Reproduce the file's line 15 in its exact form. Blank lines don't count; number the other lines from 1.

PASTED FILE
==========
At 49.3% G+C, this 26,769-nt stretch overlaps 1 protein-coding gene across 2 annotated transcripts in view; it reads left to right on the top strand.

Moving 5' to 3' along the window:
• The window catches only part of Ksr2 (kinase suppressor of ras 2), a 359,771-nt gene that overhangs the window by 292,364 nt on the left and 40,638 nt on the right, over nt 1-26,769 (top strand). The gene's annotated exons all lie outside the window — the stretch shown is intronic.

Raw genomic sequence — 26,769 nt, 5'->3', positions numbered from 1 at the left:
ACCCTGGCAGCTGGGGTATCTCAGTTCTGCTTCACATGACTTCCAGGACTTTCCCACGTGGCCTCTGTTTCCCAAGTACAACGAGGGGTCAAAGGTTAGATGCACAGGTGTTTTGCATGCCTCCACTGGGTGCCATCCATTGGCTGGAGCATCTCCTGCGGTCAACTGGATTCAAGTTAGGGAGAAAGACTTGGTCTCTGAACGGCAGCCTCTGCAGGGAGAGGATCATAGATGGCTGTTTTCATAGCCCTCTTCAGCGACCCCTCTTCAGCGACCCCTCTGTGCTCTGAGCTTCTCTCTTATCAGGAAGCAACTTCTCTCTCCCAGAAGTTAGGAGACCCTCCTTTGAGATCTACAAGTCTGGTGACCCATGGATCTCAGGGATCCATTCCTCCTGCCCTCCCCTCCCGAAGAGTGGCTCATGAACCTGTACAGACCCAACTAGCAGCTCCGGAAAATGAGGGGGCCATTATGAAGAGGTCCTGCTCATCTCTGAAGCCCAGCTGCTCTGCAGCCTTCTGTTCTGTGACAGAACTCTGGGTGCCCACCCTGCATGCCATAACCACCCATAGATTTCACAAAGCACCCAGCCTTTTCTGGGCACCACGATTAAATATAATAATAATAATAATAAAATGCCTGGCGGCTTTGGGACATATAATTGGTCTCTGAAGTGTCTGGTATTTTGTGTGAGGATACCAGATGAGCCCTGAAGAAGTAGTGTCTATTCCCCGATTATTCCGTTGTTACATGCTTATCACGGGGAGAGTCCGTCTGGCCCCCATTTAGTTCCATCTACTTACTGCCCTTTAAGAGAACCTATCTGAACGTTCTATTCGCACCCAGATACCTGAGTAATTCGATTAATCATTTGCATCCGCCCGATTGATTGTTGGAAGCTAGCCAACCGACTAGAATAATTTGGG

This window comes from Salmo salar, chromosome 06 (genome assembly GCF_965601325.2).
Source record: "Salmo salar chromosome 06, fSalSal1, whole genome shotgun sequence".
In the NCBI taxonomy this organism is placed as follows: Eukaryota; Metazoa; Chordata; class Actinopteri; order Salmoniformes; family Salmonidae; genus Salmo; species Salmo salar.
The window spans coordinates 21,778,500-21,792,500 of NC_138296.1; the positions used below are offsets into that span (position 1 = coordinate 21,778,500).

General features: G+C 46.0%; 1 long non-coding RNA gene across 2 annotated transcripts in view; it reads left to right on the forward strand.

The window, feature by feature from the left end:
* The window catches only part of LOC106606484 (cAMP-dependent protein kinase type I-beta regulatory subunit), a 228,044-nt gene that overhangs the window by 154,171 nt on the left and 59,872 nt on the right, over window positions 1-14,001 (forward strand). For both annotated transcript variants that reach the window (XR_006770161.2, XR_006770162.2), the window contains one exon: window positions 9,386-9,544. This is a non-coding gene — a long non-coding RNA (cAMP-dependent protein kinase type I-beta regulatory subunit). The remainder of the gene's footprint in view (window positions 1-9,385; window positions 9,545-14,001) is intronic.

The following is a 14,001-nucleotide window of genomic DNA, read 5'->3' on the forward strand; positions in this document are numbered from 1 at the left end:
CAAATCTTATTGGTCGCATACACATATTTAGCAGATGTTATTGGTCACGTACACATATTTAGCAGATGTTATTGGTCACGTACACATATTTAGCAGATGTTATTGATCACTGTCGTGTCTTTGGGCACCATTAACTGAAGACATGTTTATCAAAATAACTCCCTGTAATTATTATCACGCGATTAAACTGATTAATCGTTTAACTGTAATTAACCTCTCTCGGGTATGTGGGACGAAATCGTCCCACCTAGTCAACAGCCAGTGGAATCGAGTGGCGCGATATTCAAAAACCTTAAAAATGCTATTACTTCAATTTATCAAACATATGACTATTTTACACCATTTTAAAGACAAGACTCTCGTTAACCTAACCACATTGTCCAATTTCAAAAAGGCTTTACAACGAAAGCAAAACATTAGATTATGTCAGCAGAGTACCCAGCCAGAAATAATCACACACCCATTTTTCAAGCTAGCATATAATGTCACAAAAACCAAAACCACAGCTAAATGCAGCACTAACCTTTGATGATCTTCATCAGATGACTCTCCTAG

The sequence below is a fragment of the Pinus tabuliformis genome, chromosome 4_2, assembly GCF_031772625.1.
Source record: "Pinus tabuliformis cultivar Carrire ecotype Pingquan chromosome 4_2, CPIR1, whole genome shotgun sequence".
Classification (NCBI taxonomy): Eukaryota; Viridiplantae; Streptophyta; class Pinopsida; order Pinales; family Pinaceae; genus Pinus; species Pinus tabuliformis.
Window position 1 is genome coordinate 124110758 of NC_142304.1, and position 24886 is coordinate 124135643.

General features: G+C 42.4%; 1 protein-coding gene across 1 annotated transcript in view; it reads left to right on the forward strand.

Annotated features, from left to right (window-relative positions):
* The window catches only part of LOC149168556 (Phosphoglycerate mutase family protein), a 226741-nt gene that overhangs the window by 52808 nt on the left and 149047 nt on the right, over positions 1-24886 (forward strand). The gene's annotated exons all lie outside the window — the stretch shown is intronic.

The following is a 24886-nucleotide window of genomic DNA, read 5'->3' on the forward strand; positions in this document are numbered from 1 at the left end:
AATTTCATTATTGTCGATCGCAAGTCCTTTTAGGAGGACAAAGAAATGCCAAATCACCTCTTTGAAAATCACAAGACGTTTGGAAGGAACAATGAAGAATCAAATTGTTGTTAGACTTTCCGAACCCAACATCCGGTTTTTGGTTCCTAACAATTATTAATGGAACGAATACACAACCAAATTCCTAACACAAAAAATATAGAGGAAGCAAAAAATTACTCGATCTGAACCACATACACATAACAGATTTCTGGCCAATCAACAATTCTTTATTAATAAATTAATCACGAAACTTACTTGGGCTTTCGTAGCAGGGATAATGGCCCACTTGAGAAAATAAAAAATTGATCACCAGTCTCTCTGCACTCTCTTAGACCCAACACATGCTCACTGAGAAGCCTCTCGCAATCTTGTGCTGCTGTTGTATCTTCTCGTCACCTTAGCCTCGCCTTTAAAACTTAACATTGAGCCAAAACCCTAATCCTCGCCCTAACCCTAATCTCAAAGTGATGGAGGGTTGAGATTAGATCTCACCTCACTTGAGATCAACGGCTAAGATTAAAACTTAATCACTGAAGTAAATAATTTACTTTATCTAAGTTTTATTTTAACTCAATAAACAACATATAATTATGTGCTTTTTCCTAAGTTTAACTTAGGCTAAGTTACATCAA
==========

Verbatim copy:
The sequence below is a fragment of the Pinus tabuliformis genome, chromosome 4_2, assembly GCF_031772625.1.